Impressive Watson Falls

Andrea Niemiec, Guest Author
March 2, 2010 (Updated February 29, 2012)

One of the highest waterfalls in Oregon, Watson Falls plunges 272 feet to its moss-covered base, and is an easy 0.8 mile hike round-trip with a 300 foot elevation gain. Located along Highway 138, Watson Falls is one of a string of waterfalls whose trail heads are easily accessed from the highway, and is a quick stop during any trip through the area.

The Watson Falls trail leaves from a parking lot, and climbs up a short, somewhat steep but well-tended path, and crosses a series of bridges at the base of the falls. Pause here for an attractive view of the falls, and then proceed along a path to your left for a closer view of the basin several hundred feet farther along the path. Return back down the side trail to the juncture and complete the loop back to the parking lot for a total hike of approximately 0.8 miles.

Highway 138 parallels the North Umpqua River, and connects Roseburg with Crater Lake. While the drive is of exceptional scenic beauty, it also offers unrivaled access to many recreational activities on the river. The North Umpqua River has a Wild and Scenic designation for 33.8 miles, and you will find opportunities to fly fish, hike, backpack, camp, mountain bike, swim, and raft along its class II-class V rapids. The North Umpqua Trail is a 79-mile long trail open to backpackers, campers, mountain bikers, and horseback riders, and parallels the North Umpqua River for most of its length.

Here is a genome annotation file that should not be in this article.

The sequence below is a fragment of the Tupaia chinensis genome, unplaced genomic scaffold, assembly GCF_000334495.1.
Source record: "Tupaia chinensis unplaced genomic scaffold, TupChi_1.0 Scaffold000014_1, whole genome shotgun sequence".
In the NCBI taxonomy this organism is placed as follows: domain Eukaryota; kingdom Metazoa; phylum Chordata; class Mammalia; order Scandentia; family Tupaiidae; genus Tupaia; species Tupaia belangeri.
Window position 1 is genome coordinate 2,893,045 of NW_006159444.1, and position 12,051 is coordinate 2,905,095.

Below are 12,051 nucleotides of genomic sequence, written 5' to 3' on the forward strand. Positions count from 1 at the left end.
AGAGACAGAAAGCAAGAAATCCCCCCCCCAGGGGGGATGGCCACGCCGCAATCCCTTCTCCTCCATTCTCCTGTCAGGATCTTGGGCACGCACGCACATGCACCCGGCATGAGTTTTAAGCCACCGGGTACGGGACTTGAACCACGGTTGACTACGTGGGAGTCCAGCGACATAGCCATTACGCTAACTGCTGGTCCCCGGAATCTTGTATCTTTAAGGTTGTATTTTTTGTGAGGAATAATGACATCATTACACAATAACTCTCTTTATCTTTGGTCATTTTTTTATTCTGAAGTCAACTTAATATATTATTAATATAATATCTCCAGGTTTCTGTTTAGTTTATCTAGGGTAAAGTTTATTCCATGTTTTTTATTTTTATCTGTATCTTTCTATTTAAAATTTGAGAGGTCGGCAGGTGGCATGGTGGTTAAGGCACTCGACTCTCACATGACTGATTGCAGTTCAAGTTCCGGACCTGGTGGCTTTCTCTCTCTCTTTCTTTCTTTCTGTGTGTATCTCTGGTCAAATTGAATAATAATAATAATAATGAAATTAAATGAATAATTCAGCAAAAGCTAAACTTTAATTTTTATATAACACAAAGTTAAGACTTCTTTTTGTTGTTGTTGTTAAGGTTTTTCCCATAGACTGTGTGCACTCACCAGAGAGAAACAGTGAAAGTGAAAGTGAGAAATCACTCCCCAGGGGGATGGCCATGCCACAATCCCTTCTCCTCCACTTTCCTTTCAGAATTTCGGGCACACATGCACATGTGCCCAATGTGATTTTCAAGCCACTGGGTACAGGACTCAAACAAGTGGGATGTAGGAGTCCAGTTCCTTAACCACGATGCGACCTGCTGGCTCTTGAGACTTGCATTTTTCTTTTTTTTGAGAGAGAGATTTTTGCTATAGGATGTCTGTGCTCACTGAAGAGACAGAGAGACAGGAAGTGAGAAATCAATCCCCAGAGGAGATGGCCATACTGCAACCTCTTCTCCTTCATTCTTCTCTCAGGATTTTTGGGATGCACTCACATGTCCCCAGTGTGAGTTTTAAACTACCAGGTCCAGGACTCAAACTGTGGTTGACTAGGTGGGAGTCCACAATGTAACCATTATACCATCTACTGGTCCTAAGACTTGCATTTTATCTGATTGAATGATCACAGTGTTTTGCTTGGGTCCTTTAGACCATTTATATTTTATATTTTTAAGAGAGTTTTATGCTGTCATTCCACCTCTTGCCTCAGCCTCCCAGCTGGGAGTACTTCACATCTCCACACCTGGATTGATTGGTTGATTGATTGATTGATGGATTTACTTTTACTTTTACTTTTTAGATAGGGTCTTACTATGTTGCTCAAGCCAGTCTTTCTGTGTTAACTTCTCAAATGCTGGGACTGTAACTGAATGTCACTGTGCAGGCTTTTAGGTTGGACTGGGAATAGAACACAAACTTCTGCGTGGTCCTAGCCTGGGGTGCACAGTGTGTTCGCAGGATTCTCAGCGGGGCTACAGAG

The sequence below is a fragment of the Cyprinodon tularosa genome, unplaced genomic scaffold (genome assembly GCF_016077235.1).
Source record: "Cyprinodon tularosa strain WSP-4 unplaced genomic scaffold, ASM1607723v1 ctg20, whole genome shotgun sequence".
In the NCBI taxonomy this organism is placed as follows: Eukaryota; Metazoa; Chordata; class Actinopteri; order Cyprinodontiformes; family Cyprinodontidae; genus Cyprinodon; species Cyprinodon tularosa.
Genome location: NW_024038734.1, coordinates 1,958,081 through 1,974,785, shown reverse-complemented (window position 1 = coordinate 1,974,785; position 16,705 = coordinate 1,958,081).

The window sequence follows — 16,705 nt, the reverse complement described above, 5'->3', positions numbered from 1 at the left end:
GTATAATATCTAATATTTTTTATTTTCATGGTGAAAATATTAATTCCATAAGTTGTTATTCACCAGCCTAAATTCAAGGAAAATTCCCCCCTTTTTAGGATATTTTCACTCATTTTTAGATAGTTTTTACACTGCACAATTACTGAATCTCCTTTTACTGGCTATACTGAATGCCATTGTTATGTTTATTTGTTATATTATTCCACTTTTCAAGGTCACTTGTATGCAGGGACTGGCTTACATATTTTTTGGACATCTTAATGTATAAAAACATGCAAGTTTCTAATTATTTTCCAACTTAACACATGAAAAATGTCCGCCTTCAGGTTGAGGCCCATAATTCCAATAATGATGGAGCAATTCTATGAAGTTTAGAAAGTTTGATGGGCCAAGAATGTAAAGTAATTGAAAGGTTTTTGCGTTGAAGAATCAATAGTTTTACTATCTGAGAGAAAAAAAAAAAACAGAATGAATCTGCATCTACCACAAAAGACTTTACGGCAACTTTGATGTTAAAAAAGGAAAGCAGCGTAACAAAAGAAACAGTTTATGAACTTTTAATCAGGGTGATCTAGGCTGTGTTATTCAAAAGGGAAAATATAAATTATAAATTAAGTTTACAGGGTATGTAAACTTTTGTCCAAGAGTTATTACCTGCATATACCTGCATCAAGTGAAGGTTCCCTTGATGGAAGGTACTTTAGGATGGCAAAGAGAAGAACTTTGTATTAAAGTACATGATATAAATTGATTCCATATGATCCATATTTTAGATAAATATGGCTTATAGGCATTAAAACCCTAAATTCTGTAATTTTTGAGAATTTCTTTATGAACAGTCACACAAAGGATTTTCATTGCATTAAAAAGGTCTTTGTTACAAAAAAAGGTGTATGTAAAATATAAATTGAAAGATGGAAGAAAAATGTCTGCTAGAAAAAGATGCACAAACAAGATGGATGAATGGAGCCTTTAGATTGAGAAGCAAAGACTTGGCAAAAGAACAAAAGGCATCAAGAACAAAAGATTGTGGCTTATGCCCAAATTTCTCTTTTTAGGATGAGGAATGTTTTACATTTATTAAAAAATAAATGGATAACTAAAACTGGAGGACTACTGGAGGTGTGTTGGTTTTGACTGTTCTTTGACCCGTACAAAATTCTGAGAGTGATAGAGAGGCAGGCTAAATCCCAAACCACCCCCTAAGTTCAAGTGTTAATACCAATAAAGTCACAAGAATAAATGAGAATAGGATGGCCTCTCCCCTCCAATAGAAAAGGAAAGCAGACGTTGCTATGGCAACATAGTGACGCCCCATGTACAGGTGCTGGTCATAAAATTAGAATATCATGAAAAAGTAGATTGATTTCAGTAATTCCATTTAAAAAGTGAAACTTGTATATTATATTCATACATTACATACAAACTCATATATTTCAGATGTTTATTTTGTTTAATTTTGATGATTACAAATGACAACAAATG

Getting There: From Roseburg, take Highway 138 for approximately 61 miles. Turn south on Road 37, and park at the trail head parking lot approximately 0.2 miles down the road. The trail head has picnic benches, pit toilets, and interpretive signs.

Andrea Niemiec is a veteran (and survivor) of the cruise ship industry. She is currently studying mathematics and education at the University of Oregon, and dreams of teaching overseas and traveling to all of the countries on her world map shower curtain. If you’d like to read about more of her adventures, visit her blog, Shoestring Traveler, at